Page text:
The objective of this research was to determine the difficulties encountered at five intersections in Miami Beach by pedestrians in general and older pedestrians in particular, and to generate recommendations that address these difficulties. These recommendations will provide some guidelines in the projected redesign of various intersections in the area.
Data Collection Instruments
The data were collected using both a structured interview questionnaire and filming of pedestrian traffic interactions. A general description of these data collection instruments follows.
The pedestrians were interviewed using a fifteen item structured questionnaire developed in English and Spanish. A research assistant fluent in both languages conducted the interview. The information gathered included demographic characteristics of the respondents (e.g., age, sex) as well as the respondents' report of physical problems that are relevant to crossing intersections safely (e.g., problems with walking and seeing). In addition, the pedestrians were asked about their perception of the crosswalk dimensions, the difficulties they encountered while crossing, and their perceived safety at the intersections.
Pedestrian and traffic behaviors were also filmed at the five intersections studied. This was done to obtain objective data that could help to identify issues relevant to pedestrian safety. Each of the five intersections was videotaped for approximately two hours. Variables collected through videotape included: traffic volume, vehicle speed, vehicle turns, pedestrian-vehicle conflicts, pedestrian walking speed, duration of Walk, Flashing, and Don't Walk phases, and pedestrians' paths. Tapes were reviewed by at least two researchers using a computerized checklist to record the pedestrian and vehicle characteristics. As mentioned earlier, the pedestrians analyzed on the videotapes were classified into two main age categories: old and young. Specifically, a pedestrian was classified as young if he/she appeared to be 40 years old or younger. Pedestrians were classified as old if they appeared to be at least 65. This method has been used in similar research and has been found to be reliable (Hoxie and Rubenstein, 1994; Knoblauch et al., 1996).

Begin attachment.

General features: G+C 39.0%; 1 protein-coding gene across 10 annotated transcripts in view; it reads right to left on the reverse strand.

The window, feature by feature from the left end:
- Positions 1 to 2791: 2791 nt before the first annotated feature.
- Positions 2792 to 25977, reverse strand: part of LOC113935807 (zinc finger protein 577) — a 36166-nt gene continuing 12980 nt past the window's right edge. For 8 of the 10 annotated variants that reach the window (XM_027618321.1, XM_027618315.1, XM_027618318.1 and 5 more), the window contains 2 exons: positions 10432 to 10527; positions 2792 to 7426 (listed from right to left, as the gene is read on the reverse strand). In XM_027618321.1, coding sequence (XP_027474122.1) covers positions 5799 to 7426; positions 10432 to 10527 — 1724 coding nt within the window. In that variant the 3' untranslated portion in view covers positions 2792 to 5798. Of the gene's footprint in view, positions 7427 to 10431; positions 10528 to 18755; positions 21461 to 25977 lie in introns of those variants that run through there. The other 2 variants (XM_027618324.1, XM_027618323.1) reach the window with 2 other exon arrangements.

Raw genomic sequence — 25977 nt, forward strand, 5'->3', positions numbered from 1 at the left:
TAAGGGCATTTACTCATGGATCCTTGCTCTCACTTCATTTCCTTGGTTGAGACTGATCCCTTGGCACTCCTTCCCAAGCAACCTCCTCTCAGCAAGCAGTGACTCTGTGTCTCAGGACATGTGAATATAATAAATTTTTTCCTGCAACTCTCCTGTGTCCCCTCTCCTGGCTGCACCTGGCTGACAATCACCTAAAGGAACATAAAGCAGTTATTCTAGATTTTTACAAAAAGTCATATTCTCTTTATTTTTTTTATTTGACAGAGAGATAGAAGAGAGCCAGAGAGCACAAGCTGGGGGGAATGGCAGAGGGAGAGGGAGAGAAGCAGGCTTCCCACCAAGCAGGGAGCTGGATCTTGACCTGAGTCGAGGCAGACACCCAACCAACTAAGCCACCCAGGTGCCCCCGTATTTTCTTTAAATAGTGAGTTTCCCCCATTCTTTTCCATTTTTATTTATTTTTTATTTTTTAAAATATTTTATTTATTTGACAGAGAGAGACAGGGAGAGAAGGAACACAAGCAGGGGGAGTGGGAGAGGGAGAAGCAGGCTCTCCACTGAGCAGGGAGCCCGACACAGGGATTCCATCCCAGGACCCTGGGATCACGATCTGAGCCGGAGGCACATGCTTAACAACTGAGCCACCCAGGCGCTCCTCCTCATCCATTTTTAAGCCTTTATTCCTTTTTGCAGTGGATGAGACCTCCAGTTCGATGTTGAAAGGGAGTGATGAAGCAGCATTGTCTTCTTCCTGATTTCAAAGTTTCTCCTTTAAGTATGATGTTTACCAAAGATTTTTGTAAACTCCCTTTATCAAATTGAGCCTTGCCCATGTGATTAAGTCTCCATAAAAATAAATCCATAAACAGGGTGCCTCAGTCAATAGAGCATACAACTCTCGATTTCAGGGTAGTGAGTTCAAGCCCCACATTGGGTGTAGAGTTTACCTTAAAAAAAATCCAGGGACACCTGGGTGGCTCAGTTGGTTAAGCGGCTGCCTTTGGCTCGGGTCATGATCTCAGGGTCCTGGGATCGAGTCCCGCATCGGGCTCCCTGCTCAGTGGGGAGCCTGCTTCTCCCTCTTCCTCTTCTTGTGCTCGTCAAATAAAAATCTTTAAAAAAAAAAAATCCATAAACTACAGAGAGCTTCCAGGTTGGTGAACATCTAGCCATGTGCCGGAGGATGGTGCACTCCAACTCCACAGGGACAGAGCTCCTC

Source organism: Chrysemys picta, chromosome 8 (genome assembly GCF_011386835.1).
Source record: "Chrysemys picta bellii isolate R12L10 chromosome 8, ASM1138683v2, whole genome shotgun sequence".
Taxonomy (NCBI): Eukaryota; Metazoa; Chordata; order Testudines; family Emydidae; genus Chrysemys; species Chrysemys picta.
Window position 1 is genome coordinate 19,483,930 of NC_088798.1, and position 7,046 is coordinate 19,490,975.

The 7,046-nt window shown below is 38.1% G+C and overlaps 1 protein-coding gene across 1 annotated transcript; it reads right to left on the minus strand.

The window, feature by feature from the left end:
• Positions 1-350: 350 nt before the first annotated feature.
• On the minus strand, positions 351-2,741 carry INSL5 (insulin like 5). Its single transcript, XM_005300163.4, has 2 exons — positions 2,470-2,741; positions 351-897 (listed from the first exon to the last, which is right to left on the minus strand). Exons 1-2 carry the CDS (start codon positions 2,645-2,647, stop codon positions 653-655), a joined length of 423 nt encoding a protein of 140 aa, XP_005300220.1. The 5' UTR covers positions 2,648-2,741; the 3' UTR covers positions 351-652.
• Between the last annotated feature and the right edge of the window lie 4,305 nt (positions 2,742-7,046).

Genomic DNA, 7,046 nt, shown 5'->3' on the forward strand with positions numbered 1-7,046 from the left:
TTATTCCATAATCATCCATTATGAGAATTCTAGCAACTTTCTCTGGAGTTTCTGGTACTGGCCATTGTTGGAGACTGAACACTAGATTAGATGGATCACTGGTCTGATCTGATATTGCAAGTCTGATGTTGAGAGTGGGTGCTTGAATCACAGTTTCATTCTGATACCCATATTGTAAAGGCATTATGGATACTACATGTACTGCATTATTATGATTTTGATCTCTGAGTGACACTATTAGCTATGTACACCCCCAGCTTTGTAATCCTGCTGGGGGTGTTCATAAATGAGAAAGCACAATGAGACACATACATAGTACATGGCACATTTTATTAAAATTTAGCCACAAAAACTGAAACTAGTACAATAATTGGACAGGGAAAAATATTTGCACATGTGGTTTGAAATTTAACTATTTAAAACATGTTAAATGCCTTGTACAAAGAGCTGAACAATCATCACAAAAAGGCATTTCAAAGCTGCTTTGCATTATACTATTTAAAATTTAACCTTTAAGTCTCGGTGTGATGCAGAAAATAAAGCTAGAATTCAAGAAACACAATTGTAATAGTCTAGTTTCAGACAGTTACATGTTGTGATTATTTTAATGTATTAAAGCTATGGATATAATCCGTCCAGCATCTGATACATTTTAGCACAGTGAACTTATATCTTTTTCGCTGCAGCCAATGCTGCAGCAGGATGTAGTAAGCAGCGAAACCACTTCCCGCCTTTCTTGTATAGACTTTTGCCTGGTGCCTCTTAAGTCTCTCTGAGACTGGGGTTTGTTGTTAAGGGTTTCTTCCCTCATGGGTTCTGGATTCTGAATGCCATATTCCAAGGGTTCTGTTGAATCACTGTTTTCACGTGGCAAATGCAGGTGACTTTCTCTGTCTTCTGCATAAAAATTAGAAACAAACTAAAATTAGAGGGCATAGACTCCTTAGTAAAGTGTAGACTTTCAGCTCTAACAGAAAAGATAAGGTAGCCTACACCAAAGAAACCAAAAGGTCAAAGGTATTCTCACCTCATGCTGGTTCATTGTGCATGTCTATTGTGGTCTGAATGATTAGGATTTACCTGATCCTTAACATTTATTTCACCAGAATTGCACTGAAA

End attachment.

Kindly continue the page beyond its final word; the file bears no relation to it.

One hundred and seventy-eight (178) pedestrians were interviewed at five intersections in Miami Beach. They consisted of 93 males and 75 females in the following age categories: 66 young (between 20-40), 52 middle-aged (between 41 -60), and 60 old (61 and older). Of the 178 pedestrians, 103 spoke English and 75 spoke Spanish. The participants were administered the interview in their primary language.
In addition to the above, videotape data on the behavior of 263 pedestrians was analyzed. One-hundred and forty-eight of these pedestrians were classified as young (i.e., 40 or younger), 75 could not be classified, and 40 were classified as old (i.e., 65 or older).
The independent and dependent variables whose relationships to each other will be examined in this paper are the following:
Age, problems seeing, and problems walking.
The dependent variables were of two types: subjective and objective measures. The subjective measures were: perceived crosswalk dimensions, perceived difficulties encountered at the intersections, perceived safety, perceived adequacy of crossing time allotted by pedestrian signal. The objective measures were: observed pedestrian difficulties, pedestrian walking speed, crossing time allotted by signal, clearance internal, and pedestrian-vehicle conflicts.
The results of the analyses of the interviews and the videotape data are presented below.
Analyses of Interviews
One of the objectives of the survey was to identify the problems of older pedestrians at urban intersections. In this regard, analyses comparing the perceptions of respondents of different age categories were carried out.
Characteristics of Pedestrians.
Some of the demographic characteristics of the sample obtained were reported above. Other relevant characteristics of the respondents are provided in this section. Of the 178 persons interviewed, the majority (141) were familiar with Miami Beach where sixty-one percent (109) of them resided; twenty-nine percent (52) of the respondents were tourists and 8% (14) worked in the area. Most (58%) of the pedestrians interviewed walked daily to carry out various errands. The others did so less often. Thirty-one percent of the respondents reported having problems seeing; 47% (81) wore glasses or contact lenses. Nineteen percent (33) of the persons interviewed had problems walking; only 6% (11) of the pedestrians were observed to use a walking aid (e.g., cane, walker).